Wednesday, January 21, 2009

Singapore’s no haven

Obama may crack down on tax havens but S’pore is in no danger of being blacklisted, say analysts


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BEFORE Mr Barack Obama won the US presidency, his track record in policymaking had raised fears about whether he would lead the United States towards increased protectionism.

Now, hours before his inauguration, there are concerns that the superpower’s leader will crack down on places that he previously suspected to be tax havens, including Hong Kong and Singapore. If that materialises, bilateral financial exchanges may hit a few speed bumps, say observers.

According to Withers, a Hong Kong law firm that touts itself as serving “high net worth individuals”, Mr Obama’s leadership could see the start of increased restrictions for US persons utilising the offshore financial centres in the two jurisdictions.

In February 2007, Mr Obama co-sponsored the Stop Tax Haven Abuse Act, which included Singapore on the initial list of 34 “offshore secrecy jurisdictions” as probable locations for US tax evasion.

“If Obama, as President, pushes similar legislation through, the next step would be to determine whether Hong Kong and Singapore should be considered ‘tax havens’,” Withers partner Kurt Rademacher said in a press release dated Jan 19.

Once a jurisdiction is designated as a “tax haven”, there might be increased penalties for tax avoidance and a US citizen may be banned from putting deposits there. This could hurt the wealth management industry here and, in the long term, may cause US talent to shy away from Singapore.

Besides the US, the European Commission has also raised concerns about Singapore being a shelter for tax evaders.

Tax experts here say Singapore is not in danger of being officially blacklisted by the US.

Said Mr Owi Kek Hean, head of KPMG Tax Services: “With the transparency in tax administration and tax laws, we certainly have a strong argument against being labeled as a tax haven.”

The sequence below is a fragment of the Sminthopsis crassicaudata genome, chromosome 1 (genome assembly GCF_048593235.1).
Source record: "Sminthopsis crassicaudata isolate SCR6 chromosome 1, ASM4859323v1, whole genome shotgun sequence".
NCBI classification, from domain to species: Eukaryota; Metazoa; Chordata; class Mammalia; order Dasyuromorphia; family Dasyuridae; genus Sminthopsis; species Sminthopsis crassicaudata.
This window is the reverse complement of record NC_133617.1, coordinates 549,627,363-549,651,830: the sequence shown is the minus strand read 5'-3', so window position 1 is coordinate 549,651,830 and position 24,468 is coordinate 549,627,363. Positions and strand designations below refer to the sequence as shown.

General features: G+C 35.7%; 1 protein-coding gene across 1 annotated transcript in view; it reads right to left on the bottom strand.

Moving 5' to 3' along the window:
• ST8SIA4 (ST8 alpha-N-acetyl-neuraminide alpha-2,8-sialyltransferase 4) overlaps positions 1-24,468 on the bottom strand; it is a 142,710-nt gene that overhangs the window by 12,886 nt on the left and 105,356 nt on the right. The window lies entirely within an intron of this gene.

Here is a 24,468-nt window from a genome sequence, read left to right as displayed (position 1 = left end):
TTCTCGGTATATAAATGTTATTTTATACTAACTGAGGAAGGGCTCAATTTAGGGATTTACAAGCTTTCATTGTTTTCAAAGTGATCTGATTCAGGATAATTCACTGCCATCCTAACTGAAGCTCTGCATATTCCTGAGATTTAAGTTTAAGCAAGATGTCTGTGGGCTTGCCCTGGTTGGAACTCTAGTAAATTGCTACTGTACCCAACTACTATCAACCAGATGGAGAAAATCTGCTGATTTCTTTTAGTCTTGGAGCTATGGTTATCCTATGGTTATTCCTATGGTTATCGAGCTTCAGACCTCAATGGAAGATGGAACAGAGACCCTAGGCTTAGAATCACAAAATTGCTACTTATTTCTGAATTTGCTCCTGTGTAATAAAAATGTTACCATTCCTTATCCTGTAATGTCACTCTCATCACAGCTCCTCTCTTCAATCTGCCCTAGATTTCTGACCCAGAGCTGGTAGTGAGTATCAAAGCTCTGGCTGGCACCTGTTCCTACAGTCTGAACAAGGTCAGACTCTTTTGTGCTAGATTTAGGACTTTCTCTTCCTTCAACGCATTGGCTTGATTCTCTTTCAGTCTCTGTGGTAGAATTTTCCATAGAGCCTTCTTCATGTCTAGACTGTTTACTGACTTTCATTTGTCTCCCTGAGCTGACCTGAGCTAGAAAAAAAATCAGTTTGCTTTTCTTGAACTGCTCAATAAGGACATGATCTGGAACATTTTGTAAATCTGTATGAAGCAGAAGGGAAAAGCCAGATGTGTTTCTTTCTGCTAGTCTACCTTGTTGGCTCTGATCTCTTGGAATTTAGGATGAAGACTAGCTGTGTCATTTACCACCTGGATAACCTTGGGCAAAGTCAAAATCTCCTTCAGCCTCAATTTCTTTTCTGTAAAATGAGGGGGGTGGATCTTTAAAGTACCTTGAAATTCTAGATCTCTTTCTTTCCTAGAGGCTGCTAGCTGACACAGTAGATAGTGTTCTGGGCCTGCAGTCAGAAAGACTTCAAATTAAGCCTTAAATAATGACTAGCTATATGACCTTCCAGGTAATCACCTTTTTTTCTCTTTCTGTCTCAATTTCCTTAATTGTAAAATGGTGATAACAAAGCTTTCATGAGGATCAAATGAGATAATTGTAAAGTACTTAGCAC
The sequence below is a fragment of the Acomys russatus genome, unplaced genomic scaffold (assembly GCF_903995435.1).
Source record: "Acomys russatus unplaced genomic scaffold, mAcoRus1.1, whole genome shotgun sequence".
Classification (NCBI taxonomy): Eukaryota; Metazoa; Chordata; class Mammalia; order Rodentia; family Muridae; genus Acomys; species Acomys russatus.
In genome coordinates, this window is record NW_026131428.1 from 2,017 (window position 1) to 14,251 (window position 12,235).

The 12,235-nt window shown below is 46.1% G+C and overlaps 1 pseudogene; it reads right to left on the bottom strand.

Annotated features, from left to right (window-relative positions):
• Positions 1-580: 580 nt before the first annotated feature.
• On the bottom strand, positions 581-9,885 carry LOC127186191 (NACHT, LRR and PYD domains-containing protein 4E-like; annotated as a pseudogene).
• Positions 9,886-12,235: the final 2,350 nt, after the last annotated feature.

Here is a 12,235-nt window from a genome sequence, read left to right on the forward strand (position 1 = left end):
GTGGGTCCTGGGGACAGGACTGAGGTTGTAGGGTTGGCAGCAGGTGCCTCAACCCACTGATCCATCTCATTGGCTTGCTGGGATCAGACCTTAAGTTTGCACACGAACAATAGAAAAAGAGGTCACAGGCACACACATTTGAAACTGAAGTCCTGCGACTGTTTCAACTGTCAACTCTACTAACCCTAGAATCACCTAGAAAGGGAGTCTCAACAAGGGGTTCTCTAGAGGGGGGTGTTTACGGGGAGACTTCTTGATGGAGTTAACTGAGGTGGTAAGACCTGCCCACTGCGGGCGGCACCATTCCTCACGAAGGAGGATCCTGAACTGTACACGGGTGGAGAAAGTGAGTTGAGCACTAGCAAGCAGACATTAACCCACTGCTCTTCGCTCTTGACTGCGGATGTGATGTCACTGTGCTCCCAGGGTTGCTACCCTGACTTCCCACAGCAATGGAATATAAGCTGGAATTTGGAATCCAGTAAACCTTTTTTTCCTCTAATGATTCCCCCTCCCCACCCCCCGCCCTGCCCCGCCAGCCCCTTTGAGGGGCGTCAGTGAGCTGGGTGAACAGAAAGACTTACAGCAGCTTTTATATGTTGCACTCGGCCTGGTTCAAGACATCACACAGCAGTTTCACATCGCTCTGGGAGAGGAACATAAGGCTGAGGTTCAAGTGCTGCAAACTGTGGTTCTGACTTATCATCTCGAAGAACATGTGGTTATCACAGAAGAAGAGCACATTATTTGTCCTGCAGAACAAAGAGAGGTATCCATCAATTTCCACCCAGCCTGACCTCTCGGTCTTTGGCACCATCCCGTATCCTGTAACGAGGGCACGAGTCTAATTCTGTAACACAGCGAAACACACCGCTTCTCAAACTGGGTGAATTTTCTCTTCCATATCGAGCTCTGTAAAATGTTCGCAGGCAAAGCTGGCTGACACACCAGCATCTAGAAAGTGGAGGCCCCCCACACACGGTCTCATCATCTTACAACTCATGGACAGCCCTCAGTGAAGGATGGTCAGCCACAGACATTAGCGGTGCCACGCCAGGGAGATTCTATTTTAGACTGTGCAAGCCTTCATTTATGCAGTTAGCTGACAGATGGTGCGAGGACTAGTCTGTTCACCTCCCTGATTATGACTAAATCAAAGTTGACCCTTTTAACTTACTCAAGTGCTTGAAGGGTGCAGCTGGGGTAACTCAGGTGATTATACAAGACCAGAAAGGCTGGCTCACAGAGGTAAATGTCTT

But he warned that rules on “treaty shopping” needed to remain enforced. Treaty shopping occurs when companies make use of the benefits of Singapore’s network of double-tax treaties with other countries, without having real operations here.

“It’s important for Singapore to ensure that we’re not used as a conduit for companies investing in the region because of the attractive treaties that we have,” added Mr Owi.

Corporate tax partner Anuj Kagalwala at PricewaterhouseCoopers said: “If we look a bit deeper you will see that jurisdictions such as the US have a greater concern with the issue of provision of information, than Singapore being a tax haven.

“That is one of the reasons why Singapore does not have a tax treaty with the US. Singapore is not a tax haven; it is merely a low tax jurisdiction.”

Mr Kagalwala said Singapore, as an international financial centre, needs its banking secrecy laws, as giving up information about deposits and transactions would make many jittery about placing money here. This secrecy, however, has prompted fears that banks here could receive funds leaving the US illegally. “Singapore, in its own interest, may need to find a way to discuss with the US other ways to deal with the issue of provision of information,” said Mr Kagalwala.

The authorities here take offence at being labelled a tax haven and have reiterated their stand against money laundering. “We require all financial institutions to institute strict procedures, including the need to identify and know their customers, and to report all suspicious transactions. Our banking and financial system is open and transparent, and our rules vigorously enforced,” the Monetary Authority of Singapore said in 2007.